This, you imagine, is what is playing out behind the scenes at Tottenham now, albeit in different circumstances.
Kane has looked to progress his career for some time and City are willing to spend serious money.
With me, their view was that they’d used me and now I was out. With Kane, it is the opposite — they are not done with him — but the tough conversations will be similar.
Pep Guardiola has long been linked with Kane but Manchester City must be willing to fork out
A lot of people don’t see both sides of things. They are always very quick to blame the player.
A lot has been made of the gentleman’s agreement, and although you hope those are honoured in everybody’s best interests, we have to be honest and appreciate that there is just too much money at stake for any of that in the modern world.
Unfortunately, that is the nature of the beast. From my experiences, it is hard to take anything in the game at face value. It’s cut-throat. You’re traded as commodities rather than people.
Even when I was leaving Southampton for Liverpool in 2005 there were difficulties.
Ex Southampton chief Rupert Lowe (L) did not want Crouch to go when Liverpool came calling
We had just suffered relegation from the Premier League and Liverpool had won the Champions League in Istanbul. Obviously I wanted to go.
Redknapp was my manager again and understood that completely. Rupert Lowe, the chairman, was not quite so sympathetic.
He said they needed me, flatly refusing the transfer. I put forward that the European Championship was on the horizon and that my chances of selection for England would diminish as a second-tier striker.
‘I don’t care,’ was his reply. Rupert went to the Cotswolds and turned his phone off. I drove two-and-a-half hours to his house. He didn’t even answer the front door – I had to go around the back and there he was, reading the newspaper.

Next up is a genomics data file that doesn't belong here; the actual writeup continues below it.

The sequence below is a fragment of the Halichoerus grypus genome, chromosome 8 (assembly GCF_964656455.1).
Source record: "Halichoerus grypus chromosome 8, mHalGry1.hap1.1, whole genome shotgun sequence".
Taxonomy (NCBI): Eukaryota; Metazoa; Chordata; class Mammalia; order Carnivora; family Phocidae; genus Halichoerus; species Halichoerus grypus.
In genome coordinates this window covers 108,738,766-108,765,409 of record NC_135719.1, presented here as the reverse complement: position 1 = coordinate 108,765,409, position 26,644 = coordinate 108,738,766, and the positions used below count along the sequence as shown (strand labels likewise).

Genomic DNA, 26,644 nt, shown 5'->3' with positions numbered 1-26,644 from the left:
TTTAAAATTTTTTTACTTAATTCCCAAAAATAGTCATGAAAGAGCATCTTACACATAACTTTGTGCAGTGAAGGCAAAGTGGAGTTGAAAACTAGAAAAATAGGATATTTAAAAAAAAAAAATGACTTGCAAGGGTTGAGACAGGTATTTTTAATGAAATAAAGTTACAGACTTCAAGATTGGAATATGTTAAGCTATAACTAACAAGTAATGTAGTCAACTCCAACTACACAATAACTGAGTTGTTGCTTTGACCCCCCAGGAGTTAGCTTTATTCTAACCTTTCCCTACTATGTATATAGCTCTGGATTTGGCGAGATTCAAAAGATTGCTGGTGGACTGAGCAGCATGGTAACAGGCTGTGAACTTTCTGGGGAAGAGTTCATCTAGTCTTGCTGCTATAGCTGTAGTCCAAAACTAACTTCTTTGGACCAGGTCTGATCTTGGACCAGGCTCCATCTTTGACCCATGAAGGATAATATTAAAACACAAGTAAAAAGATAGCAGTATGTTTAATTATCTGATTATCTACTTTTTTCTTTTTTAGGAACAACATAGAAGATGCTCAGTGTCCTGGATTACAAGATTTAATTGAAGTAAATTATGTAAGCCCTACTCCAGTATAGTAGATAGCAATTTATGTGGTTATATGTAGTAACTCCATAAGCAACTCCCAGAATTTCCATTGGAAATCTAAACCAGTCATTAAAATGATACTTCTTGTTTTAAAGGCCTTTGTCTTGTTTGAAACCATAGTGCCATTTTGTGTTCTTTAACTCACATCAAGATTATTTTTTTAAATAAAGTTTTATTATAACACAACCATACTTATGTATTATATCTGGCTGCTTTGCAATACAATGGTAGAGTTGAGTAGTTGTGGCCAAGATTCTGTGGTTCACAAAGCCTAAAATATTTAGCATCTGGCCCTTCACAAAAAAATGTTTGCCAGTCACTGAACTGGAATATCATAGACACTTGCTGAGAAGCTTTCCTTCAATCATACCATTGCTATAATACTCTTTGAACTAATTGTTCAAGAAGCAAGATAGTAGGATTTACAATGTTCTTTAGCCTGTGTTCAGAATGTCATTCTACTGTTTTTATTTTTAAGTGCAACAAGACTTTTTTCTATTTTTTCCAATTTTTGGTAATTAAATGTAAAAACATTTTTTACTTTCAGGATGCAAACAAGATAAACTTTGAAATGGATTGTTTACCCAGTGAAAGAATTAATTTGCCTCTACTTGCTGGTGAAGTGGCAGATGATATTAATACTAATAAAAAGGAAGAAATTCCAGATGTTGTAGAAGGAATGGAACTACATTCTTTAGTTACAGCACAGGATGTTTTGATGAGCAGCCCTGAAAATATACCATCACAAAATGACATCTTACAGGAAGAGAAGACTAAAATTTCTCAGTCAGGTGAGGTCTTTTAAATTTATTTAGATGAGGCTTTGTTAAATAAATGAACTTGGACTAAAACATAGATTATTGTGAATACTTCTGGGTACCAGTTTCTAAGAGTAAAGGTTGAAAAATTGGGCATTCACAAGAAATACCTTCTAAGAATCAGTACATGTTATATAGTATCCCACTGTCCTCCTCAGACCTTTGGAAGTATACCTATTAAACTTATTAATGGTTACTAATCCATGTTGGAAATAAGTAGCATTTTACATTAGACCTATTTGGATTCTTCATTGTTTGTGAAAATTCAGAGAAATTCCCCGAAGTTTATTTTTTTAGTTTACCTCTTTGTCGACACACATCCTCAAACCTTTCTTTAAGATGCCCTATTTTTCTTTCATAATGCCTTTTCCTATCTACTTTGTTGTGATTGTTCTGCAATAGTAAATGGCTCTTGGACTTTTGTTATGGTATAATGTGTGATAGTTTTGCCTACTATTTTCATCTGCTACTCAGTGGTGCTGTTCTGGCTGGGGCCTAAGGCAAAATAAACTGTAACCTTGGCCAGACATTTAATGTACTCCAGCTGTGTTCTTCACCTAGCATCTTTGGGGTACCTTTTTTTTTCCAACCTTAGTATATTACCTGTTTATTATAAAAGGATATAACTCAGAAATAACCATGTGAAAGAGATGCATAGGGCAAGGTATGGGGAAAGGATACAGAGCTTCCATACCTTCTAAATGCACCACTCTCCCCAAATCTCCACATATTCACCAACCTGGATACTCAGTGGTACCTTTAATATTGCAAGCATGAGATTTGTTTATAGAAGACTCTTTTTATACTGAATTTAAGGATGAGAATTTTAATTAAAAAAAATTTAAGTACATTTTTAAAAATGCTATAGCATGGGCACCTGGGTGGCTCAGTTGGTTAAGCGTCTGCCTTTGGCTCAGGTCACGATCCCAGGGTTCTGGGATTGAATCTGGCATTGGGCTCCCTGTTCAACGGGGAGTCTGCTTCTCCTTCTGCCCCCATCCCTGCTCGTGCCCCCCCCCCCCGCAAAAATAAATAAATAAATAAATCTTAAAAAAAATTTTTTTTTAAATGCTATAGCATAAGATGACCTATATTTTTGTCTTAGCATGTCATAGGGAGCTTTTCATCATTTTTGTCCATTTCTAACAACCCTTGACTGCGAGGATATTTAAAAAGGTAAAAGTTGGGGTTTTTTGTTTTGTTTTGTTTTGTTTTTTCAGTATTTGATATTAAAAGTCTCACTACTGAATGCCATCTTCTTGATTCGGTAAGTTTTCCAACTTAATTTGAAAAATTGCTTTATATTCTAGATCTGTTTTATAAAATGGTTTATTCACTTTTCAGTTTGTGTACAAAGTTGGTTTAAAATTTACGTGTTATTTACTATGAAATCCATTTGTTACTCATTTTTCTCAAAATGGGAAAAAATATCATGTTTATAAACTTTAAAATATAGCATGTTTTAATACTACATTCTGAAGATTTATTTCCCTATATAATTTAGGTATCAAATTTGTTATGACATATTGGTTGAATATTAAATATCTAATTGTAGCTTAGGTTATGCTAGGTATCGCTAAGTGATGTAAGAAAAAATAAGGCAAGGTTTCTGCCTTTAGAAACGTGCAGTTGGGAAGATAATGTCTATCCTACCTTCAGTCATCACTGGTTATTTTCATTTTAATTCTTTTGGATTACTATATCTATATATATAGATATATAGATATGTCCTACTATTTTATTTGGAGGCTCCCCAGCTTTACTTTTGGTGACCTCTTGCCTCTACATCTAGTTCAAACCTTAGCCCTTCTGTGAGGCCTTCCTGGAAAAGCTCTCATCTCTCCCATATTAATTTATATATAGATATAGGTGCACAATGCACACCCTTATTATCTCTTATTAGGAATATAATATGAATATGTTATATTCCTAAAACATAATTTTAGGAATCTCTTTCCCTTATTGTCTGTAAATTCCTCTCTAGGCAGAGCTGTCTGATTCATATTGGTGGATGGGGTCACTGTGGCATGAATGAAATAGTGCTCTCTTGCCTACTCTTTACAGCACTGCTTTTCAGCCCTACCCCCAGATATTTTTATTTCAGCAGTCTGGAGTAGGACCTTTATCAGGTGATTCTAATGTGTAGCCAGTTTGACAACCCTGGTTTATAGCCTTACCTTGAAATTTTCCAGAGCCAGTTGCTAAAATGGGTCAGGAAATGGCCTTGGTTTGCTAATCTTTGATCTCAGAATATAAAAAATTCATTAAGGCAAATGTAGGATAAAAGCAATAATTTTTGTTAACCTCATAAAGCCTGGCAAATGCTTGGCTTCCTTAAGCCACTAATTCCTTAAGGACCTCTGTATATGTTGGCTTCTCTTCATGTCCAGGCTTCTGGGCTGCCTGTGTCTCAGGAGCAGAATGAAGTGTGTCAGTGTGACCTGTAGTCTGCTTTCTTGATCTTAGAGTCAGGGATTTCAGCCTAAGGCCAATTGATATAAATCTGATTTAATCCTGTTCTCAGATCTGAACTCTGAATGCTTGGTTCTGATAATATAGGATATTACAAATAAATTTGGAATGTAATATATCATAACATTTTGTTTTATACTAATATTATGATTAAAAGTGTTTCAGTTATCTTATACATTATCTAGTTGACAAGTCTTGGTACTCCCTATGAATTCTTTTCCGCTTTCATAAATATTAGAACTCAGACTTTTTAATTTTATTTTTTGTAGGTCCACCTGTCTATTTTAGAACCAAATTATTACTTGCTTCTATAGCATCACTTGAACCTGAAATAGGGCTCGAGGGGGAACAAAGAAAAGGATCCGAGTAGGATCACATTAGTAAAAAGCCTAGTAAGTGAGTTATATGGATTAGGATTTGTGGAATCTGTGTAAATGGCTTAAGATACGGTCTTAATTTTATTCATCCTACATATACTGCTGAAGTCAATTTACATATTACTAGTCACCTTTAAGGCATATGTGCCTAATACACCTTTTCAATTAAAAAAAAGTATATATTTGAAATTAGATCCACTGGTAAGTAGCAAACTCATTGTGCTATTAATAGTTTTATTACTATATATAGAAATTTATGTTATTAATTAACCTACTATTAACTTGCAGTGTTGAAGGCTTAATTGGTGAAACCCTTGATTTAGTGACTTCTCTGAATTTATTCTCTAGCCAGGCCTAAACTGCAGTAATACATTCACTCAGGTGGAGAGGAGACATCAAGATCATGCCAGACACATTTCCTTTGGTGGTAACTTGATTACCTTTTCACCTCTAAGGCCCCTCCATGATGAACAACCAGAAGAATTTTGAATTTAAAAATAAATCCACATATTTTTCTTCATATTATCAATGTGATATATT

Crouch eventually moved to Liverpool but he had to drive to Lowe’s house to seal the switch
He couldn’t believe it! In the end, he couldn’t really stand in my way and he was very fair. They made a £5m profit on me.
If he had continued blocking it then who knows what would have happened to my career. I might never have played for a club like Liverpool and those were my best times at Anfield.
My head might have gone down and if Southampton had not gone straight back up then where are you? Are you now a Championship player? This is not as drastic for Kane but it is all relative.
You’ve got to take the rough with the smooth, Jurgen…
The added leniency by referees over the first fortnight of the season has been positive for me — the thicker lines for offside calls and the approach to what is deemed a foul.
I was at Liverpool’s win over Burnley, and although Jurgen Klopp was unhappy at some of the things that were let go, I like that aspect of our league.
Burnley were physical but Burnley are physical. If they weren’t then they wouldn’t have an edge against teams like Liverpool. They have to do that. Long may the rough and tumble continue.